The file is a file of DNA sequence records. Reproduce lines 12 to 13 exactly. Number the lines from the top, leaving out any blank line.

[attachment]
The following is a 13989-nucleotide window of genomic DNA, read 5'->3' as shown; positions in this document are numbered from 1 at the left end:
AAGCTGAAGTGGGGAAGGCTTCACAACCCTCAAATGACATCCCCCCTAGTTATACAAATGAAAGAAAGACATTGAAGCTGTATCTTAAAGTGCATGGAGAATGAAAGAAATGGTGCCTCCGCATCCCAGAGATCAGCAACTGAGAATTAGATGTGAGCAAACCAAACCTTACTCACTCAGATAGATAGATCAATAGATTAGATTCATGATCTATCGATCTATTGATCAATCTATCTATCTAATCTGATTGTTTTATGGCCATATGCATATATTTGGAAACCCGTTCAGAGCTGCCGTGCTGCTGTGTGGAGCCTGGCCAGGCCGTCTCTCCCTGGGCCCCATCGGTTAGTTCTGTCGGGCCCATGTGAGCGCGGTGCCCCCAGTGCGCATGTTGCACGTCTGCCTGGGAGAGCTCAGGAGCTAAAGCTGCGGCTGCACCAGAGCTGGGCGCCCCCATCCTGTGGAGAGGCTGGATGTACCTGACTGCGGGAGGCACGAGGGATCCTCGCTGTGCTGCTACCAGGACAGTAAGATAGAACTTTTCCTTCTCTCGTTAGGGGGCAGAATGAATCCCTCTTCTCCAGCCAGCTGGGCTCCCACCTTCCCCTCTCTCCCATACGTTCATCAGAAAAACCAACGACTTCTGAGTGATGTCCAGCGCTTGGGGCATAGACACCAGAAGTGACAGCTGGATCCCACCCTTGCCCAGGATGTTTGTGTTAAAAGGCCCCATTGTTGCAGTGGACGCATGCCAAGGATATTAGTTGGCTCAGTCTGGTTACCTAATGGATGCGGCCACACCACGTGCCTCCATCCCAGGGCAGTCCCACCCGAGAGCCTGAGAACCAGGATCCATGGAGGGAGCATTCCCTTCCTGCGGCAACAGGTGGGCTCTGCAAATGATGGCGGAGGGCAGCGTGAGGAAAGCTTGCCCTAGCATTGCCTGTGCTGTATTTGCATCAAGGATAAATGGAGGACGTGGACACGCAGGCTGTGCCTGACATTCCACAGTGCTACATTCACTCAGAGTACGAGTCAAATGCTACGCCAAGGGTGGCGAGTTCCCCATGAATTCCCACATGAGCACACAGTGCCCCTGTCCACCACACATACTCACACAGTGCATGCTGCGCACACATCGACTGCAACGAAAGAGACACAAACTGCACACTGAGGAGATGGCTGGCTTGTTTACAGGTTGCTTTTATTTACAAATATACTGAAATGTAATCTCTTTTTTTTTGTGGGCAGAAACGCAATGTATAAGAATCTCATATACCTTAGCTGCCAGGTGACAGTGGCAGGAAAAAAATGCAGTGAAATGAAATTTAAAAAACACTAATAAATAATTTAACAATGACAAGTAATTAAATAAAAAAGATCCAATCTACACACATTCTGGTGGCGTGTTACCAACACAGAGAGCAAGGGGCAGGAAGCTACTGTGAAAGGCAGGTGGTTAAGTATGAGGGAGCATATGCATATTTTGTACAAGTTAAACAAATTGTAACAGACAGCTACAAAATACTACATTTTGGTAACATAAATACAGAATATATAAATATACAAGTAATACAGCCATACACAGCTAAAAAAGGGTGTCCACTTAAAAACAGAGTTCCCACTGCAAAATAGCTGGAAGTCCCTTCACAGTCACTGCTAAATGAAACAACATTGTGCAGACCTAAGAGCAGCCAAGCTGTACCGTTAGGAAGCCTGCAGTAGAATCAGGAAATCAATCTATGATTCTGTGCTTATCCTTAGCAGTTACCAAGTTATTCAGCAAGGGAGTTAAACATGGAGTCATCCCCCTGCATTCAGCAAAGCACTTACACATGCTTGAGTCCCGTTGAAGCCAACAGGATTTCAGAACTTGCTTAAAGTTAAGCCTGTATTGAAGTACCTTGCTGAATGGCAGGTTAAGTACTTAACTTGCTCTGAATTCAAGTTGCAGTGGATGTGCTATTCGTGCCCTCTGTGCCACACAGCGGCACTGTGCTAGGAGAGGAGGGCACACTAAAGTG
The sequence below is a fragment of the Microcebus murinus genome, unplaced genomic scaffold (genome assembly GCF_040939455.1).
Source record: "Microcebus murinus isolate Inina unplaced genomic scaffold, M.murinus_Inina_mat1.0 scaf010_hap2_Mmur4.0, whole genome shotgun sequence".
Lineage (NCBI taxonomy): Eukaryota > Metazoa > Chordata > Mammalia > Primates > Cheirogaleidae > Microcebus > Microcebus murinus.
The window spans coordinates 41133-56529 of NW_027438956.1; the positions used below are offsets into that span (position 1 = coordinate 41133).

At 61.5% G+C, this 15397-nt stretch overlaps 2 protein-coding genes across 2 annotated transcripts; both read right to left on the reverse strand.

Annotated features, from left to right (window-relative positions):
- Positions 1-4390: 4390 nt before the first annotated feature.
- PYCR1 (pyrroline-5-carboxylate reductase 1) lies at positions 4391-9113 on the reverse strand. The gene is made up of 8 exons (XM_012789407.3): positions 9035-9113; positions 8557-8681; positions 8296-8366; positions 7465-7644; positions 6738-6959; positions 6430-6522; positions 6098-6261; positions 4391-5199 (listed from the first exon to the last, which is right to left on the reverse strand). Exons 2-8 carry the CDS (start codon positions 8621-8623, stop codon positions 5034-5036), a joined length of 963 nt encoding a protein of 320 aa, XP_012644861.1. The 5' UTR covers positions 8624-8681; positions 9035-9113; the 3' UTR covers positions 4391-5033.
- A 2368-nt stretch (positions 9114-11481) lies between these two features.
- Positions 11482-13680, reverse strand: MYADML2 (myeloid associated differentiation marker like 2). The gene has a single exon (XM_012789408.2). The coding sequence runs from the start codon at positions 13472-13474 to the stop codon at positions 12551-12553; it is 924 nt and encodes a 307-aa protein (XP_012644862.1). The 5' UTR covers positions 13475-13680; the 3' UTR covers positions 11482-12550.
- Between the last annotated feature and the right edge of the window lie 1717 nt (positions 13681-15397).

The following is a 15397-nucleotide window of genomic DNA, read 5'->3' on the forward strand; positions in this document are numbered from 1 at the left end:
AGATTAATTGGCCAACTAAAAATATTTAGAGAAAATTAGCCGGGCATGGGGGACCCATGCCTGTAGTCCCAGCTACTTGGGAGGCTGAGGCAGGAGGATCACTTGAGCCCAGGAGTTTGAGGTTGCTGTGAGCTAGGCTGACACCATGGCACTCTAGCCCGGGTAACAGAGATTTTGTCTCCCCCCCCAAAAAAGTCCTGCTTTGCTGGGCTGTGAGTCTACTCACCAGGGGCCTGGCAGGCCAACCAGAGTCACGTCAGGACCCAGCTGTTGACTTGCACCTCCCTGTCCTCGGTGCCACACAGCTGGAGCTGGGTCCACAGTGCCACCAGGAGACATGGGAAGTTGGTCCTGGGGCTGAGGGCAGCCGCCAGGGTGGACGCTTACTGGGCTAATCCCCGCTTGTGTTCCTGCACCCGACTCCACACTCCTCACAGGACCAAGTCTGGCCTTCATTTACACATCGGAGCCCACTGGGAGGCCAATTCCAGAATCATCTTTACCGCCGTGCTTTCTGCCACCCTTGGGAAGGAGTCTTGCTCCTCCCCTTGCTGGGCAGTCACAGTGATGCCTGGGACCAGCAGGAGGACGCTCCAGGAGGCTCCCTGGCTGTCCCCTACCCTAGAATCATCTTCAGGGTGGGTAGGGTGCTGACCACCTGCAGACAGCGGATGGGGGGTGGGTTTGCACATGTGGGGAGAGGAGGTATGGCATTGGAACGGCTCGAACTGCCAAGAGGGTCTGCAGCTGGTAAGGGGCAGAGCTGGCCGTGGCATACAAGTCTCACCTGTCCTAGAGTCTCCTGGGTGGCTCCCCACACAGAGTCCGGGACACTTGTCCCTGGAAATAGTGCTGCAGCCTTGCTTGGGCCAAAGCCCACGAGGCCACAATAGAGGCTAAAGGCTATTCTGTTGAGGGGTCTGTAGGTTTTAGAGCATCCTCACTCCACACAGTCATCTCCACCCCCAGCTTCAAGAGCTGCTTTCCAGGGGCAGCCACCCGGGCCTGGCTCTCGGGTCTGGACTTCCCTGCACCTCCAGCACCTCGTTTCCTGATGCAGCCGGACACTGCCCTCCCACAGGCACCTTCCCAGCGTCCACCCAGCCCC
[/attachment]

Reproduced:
- Positions 11482-13680, reverse strand: MYADML2 (myeloid associated differentiation marker like 2). The gene has a single exon (XM_012789408.2). The coding sequence runs from the start codon at positions 13472-13474 to the stop codon at positions 12551-12553; it is 924 nt and encodes a 307-aa protein (XP_012644862.1). The 5' UTR covers positions 13475-13680; the 3' UTR covers positions 11482-12550.
- Between the last annotated feature and the right edge of the window lie 1717 nt (positions 13681-15397).